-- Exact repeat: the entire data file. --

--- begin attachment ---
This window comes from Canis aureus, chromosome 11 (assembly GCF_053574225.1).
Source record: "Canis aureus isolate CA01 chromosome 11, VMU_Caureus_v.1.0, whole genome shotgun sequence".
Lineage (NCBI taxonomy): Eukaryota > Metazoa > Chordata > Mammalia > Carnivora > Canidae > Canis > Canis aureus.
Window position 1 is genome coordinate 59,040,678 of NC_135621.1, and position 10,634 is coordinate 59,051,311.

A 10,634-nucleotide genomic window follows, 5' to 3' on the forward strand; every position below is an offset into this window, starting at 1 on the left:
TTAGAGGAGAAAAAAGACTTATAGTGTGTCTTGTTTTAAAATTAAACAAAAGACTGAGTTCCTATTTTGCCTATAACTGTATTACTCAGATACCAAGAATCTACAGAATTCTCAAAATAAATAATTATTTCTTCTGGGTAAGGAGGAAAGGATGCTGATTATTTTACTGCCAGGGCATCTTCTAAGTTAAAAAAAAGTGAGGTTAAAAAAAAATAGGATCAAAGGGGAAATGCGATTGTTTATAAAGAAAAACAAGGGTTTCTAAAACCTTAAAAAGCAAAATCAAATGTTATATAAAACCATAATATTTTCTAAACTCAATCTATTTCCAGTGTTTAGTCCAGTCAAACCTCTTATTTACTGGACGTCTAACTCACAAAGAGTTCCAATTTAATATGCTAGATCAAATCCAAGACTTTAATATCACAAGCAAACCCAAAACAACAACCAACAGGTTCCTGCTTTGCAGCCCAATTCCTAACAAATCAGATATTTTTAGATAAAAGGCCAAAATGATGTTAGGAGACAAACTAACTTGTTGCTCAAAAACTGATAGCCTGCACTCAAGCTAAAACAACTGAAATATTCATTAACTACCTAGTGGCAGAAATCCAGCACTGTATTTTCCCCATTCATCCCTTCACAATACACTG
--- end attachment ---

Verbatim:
This window comes from Canis aureus, chromosome 11 (assembly GCF_053574225.1).
Source record: "Canis aureus isolate CA01 chromosome 11, VMU_Caureus_v.1.0, whole genome shotgun sequence".
Lineage (NCBI taxonomy): Eukaryota > Metazoa > Chordata > Mammalia > Carnivora > Canidae > Canis > Canis aureus.
Window position 1 is genome coordinate 59,040,678 of NC_135621.1, and position 10,634 is coordinate 59,051,311.

A 10,634-nucleotide genomic window follows, 5' to 3' on the forward strand; every position below is an offset into this window, starting at 1 on the left:
TTAGAGGAGAAAAAAGACTTATAGTGTGTCTTGTTTTAAAATTAAACAAAAGACTGAGTTCCTATTTTGCCTATAACTGTATTACTCAGATACCAAGAATCTACAGAATTCTCAAAATAAATAATTATTTCTTCTGGGTAAGGAGGAAAGGATGCTGATTATTTTACTGCCAGGGCATCTTCTAAGTTAAAAAAAAGTGAGGTTAAAAAAAAATAGGATCAAAGGGGAAATGCGATTGTTTATAAAGAAAAACAAGGGTTTCTAAAACCTTAAAAAGCAAAATCAAATGTTATATAAAACCATAATATTTTCTAAACTCAATCTATTTCCAGTGTTTAGTCCAGTCAAACCTCTTATTTACTGGACGTCTAACTCACAAAGAGTTCCAATTTAATATGCTAGATCAAATCCAAGACTTTAATATCACAAGCAAACCCAAAACAACAACCAACAGGTTCCTGCTTTGCAGCCCAATTCCTAACAAATCAGATATTTTTAGATAAAAGGCCAAAATGATGTTAGGAGACAAACTAACTTGTTGCTCAAAAACTGATAGCCTGCACTCAAGCTAAAACAACTGAAATATTCATTAACTACCTAGTGGCAGAAATCCAGCACTGTATTTTCCCCATTCATCCCTTCACAATACACTG